Photographing Tragedy, the Risk of Killer Robots, and More

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Friday, December 07, 2012

The ethics of photographing human tragedy, studying the risk of a robot uprising, and one man's attempt to be the trendiest guy in New York.

The Ethics of Photographing Tragedy

This week a man was shoved off a New York subway platform and killed by an oncoming train. A freelance photographer on assignment for the New York Post happened to be on the platform, camera in hand. He shot the scene, and the Post printed a photo of the man’s last moment before being struck by a train on the front page. Brooke talks to New York Times media columnist David Carr about the resulting controversy around the photo.

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The NFL and Player Concussion

In the past two years, seven former NFL players have killed themselves, and in each case, many argued that depression and dementia brought on by job-related concussions were to blame. The pressure is on the NFL to better protect its players, and the league is defending itself by running public service announcements during games. Bob talks to NFL Chief Marketing Officer Mark Waller about the campaign.

Acid Pauli - Mst

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Private Funding, Medical Journals, and Bias

Private funding of medical studies has eclipsed public funding on the order of billions of dollars a year. Peter Whoriskey, writer for The Washington Post talks to Bob about the potential for bias and misleading information in drug studies funded by the drug companies.

B. Fleischmann - Lemmings

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In Defense of "Homophobia"

The next print edition of the Associated Press Stylebook will include a new note on the word "phobia," advising writers to avoid the word in "political or social contexts," such as "Islamophobia" or "homophobia." The AP's announcement comes as a disappointment to George Weinberg, the New York pychotherapist who coined the term "homophobia" in 1965. He defends his word to Brooke as both an accurate descriptor and a valuable tool for the LGBT movement.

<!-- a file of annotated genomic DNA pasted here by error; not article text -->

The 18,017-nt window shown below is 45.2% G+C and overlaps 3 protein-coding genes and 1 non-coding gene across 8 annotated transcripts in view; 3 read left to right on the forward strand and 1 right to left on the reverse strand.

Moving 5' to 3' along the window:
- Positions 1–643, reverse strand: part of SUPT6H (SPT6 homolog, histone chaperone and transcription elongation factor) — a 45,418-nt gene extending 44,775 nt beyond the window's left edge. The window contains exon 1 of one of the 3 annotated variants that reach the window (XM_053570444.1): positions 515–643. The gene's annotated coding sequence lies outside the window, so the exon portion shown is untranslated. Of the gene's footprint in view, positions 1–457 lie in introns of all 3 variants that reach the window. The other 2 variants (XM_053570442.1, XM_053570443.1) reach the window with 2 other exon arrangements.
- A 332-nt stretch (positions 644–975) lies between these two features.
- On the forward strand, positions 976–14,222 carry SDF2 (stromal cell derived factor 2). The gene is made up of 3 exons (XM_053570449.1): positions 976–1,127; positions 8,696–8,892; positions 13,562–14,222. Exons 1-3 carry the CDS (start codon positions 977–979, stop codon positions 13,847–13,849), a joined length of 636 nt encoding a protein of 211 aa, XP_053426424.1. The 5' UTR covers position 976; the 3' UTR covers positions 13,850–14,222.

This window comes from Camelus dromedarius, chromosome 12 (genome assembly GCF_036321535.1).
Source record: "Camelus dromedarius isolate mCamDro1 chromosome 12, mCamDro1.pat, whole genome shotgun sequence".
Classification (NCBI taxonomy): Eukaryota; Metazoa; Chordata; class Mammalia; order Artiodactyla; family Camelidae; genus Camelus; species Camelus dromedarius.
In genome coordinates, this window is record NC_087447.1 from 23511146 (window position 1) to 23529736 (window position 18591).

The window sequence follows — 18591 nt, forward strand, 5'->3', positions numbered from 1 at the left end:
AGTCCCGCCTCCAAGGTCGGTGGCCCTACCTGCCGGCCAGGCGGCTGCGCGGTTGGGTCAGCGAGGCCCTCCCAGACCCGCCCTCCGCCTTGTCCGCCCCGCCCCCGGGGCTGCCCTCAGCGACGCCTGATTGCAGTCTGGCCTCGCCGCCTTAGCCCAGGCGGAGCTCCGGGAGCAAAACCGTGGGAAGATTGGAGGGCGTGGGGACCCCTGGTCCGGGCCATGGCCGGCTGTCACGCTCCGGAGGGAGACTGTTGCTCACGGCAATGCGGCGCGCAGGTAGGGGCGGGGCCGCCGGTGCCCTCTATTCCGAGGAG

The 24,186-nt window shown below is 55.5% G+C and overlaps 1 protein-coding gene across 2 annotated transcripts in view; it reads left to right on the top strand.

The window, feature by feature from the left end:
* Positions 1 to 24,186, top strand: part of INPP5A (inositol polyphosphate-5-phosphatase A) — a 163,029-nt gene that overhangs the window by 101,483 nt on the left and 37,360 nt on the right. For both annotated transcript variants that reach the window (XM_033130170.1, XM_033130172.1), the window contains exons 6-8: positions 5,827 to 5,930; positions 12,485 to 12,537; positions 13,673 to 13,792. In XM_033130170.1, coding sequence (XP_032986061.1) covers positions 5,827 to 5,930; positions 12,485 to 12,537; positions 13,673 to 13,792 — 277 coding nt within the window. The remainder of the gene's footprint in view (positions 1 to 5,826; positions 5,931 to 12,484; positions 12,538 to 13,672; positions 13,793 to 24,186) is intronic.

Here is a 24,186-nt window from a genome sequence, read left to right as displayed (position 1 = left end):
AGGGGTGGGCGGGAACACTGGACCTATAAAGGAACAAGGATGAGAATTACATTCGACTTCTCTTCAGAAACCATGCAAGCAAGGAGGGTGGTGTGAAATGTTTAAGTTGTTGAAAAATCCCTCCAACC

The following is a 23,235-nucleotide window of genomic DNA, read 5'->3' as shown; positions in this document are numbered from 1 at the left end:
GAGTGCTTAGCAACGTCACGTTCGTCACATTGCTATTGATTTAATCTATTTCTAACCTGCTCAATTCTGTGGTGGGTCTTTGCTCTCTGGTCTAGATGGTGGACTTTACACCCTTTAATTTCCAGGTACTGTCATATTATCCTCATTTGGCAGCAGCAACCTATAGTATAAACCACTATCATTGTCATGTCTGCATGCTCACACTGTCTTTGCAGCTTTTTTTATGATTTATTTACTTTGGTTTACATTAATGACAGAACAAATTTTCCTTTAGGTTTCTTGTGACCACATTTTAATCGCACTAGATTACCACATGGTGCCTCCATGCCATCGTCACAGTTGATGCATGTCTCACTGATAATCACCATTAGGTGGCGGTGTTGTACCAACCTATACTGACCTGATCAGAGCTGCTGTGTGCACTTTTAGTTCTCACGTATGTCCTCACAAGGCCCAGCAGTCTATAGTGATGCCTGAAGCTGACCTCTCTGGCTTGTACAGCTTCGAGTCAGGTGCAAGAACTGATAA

Do you have suggestions for a word to replace "homophobia" in the 21st century? Let us know! 

Vic Chesnutt - You Are Never Alone

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The OED and the Case of the Missing Words

The Oxford English Dictionary has a reputation for being the definitive record of the English language. But a few years ago, it was discovered that former OED editor Robert Burchfield had inexplicably struck thousands of words from the record, most of them Americanisms. Lexicographer and OED editor emeritus Sarah Ogilvie talks with Bob about Burchfield and her new book, Words of the World: A Global History of the Oxford English Dictionary

Sameul Yirga - Tiwista 1(Tinish Mix)

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Gambling on the Future

Last week the popular prediction market Intrade announced it would shut its doors to Americans after being sued by US regulators. US regulators have accused InTrade of violating the ban on off-exchange options trading - in other words, gambling. But others argue that sites like InTrade can be better predictors than pundits or polls. The New York Times’ Washington Bureau Chief David Leonhardt makes the case for prediction markets to Bob.

White Rabbits - Back For More

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Assessing the Risk of a Robot Uprising

The threat of man-made machines rising up against humanity sounds like the premise of a science fiction movie, but a group of academics in the UK are looking into the possibility that such a threat could become reality. A new research center at the University of Cambridge is examining extinction-level risks to humanity, from the rise of killer robots to nuclear war. Brooke speaks with Martin Rees, an astrophysics professor and co-founder of the Center for the Study of Existential Risk.

TV On The Radio - Don't Love You

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Living by the Trends in the New York Times Style Section

The New York Times isn't just a source for news; its also the authority on the latest cultural trends—at least, so says Slate contributor and chronically un-hip Brooklynite Justin Peters. He recently used the Times' Style section as a blueprint for living the trendiest life possible. Brooke asks Justin about the results of this "scientific" experiment.

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